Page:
It will be interesting to see if other subscribers, especially African Americans, have the same opinion that I have.

I feel assured that the good people that respect people of all colors will question the decision about the front-page story, and the picture of a dog versus the death of a great statesman such as President Nelson Mandela.

Katie B. Catalon

President

National Beauty

Culturists' League Inc.

Liverpool Drive

Charleston

Explosive effect

In the Dec. 7 issue commemorating the Japanese attack on Pearl Harbor, the photo of the spectacular explosion aboard the USS Shaw was not due only to the power of Japanese bombs.

At the time of the attack the destroyer was in drydock for repairs.

It was hit by three aircraft bombs, two through the forward deck and one off to a side that ignited intense fires throughout the ship.

Battling the flames proved hopeless and the ship was abandoned.

Minutes later the flames reached the fully loaded forward magazine, setting off a tremendous explosion that blew away the ship's bow. Miraculously the remains of the ship survived, although severely damaged.

By late January 1942 the Shaw was fitted with a temporary bow and sufficiently repaired to steam under its own power to the Mare Island Navy Yard (a sister to the Charleston Navy Yard) near Vallejo, Calif., for more substantial repairs.

I grew up in Vallejo and was 17 at the time. I remember looking from the Vallejo side across the one-eighth-mile wide Napa River to Mare Island where the Shaw, with its awkward bathtub-like bow, was moored before being moved to the dry dock. There were articles in our local newspapers about the ship.

My father worked on Mare Island most of his working years, many long days and nights during WWII. And during the war my mother, a master seamstress, worked in the flag loft.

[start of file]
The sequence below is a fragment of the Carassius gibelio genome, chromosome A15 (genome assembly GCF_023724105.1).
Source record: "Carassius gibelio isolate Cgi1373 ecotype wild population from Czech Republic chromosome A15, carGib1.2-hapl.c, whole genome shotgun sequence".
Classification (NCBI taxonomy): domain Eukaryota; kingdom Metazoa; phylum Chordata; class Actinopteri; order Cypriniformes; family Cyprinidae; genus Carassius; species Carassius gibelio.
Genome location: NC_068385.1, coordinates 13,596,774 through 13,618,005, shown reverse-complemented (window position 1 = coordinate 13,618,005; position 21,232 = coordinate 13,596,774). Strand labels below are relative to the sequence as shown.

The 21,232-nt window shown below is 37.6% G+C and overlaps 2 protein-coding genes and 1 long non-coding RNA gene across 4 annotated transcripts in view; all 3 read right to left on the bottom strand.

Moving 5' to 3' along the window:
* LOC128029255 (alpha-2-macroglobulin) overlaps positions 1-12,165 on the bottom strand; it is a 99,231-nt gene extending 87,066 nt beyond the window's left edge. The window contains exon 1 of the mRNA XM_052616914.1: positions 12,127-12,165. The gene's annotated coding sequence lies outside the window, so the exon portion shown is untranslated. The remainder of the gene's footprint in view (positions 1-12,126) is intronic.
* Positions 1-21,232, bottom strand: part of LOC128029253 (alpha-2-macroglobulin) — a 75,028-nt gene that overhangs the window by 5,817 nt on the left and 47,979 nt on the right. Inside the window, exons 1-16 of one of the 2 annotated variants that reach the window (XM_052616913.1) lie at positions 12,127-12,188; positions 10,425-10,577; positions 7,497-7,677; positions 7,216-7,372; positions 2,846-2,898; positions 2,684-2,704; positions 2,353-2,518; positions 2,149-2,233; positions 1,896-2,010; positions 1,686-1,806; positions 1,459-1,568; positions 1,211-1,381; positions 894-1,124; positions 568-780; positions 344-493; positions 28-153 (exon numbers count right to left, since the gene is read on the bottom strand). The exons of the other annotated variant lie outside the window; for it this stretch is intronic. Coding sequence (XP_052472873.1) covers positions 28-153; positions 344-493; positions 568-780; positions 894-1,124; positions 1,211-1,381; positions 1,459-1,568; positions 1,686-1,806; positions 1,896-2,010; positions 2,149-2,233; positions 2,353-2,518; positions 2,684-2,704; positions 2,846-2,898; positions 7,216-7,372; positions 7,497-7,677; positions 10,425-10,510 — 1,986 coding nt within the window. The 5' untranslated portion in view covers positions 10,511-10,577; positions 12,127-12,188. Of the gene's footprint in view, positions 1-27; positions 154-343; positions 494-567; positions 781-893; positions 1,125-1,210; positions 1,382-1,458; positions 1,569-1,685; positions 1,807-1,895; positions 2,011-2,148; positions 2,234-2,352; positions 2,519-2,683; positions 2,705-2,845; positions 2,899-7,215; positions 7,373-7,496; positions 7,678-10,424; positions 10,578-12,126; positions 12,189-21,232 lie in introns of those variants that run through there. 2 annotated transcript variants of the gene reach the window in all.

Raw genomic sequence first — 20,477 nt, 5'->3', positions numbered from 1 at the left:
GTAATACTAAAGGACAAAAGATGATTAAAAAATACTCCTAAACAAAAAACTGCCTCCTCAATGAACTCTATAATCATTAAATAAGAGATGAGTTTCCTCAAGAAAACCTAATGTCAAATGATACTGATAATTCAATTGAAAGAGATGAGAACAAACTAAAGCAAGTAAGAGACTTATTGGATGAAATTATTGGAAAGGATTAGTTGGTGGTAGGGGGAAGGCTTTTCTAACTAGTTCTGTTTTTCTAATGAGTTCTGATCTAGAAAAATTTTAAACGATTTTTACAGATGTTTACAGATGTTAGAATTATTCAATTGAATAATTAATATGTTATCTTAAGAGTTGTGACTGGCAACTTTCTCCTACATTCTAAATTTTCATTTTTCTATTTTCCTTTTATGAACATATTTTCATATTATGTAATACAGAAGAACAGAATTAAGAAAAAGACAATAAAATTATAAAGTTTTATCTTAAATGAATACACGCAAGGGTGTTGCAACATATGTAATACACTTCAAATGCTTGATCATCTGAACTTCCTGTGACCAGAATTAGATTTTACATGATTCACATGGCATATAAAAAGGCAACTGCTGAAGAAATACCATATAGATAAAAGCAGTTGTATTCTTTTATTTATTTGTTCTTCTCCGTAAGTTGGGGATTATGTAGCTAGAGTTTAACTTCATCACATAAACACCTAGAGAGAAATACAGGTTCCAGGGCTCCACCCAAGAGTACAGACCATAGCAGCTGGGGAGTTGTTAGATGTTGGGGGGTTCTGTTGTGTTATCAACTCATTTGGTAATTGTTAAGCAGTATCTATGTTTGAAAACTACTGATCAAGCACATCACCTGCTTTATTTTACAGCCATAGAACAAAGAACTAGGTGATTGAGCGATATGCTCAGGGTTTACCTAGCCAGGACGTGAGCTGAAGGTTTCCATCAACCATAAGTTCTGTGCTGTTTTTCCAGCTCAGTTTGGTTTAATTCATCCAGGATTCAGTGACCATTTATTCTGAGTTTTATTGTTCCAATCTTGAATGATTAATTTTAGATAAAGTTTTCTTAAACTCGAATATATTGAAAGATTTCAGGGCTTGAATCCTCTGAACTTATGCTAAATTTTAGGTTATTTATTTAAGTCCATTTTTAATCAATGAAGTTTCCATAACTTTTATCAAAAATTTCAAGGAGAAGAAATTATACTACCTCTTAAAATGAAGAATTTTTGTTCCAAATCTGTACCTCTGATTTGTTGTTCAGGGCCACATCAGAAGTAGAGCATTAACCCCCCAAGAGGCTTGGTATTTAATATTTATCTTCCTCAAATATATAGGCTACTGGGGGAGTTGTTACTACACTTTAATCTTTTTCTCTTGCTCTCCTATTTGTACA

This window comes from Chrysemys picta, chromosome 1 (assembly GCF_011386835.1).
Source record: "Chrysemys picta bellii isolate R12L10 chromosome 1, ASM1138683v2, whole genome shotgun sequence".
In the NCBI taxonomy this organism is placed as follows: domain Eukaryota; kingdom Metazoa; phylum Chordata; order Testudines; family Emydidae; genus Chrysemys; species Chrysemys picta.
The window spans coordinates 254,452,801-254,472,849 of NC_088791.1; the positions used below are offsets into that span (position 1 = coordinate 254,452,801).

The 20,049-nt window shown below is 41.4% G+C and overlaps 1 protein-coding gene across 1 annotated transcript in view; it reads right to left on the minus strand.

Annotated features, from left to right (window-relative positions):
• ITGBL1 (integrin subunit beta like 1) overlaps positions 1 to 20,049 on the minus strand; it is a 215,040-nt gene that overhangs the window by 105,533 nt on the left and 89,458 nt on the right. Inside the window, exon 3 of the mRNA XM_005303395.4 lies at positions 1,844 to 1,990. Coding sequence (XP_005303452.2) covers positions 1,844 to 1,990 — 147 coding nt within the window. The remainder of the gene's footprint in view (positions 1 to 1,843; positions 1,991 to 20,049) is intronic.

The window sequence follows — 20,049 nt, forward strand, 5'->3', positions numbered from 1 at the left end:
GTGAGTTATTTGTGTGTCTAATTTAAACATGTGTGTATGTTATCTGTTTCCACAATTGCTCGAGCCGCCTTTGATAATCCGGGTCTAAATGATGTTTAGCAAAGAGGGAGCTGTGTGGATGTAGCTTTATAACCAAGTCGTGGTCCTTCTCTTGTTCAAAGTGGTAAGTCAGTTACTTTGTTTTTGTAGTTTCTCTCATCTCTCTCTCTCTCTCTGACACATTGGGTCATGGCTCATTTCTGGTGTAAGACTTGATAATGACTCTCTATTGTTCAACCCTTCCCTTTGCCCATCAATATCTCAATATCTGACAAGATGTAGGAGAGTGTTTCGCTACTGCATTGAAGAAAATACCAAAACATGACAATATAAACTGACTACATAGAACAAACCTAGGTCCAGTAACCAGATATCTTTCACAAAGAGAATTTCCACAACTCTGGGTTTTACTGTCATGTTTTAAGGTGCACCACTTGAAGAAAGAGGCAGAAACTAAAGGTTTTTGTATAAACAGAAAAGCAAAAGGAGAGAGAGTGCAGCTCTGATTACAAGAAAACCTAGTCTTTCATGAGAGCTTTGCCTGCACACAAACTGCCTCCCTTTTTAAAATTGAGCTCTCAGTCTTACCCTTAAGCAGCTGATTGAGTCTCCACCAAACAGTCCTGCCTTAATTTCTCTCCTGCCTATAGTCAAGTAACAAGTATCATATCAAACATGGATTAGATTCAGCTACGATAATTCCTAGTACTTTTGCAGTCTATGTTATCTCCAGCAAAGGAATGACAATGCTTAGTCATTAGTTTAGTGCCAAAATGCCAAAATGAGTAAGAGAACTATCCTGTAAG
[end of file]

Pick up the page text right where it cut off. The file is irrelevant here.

Repairs to the Shaw at Mare Island were completed in June 1942.

After training at San Diego, she rejoined the fleet at Pearl Harbor for duty in the Pacific, earning two battle stars.

George Holzworth

Wittenberg Drive

Mount Pleasant

Save the farms

My daughter and I are native Charlestonians (city girls) but thanks to Groupon and the Stono Riding Academy we got to see a small piece of John's Island from the back of a horse.

On a beautiful Lowcountry fall morning, the horse (George) knew the trail, and we rustled through the fallen leaves under grand oaks dripping with moss and towering pines atwitter with small birds.

No wonder our ancestors stayed when they found this glorious land.

To Charleston County Council: Please use some of the Greenbelt money to save the Legare farm and other small farms in danger of development or we will no longer have a rural John's Island.

What's happening to the Lowcountry is not progress, it's destruction.

Martha T. Rudisill

Pier View Street

Daniel Island

Stop piling on

In response to the letter arguing that Clemson's football team is overrrated, let's look at it from a different angle. Clemson defeats Georgia, with South Carolina losing to the same UGA team the following weekend by double digits. USC's other "quality" loss is to a 5-7 Tennessee team (2-6 in conference).

The combined records of the teams that gave Clemson its two losses is 23-2, while the two teams that beat USC combined to go 13-11.

Instead of making silly overrated comments, we should support all of our teams in South Carolina and be proud that Clemson and USC have had successful seasons resulting in quality bowl games.

Chase Jones

Lakeview Drive

Mount Pleasant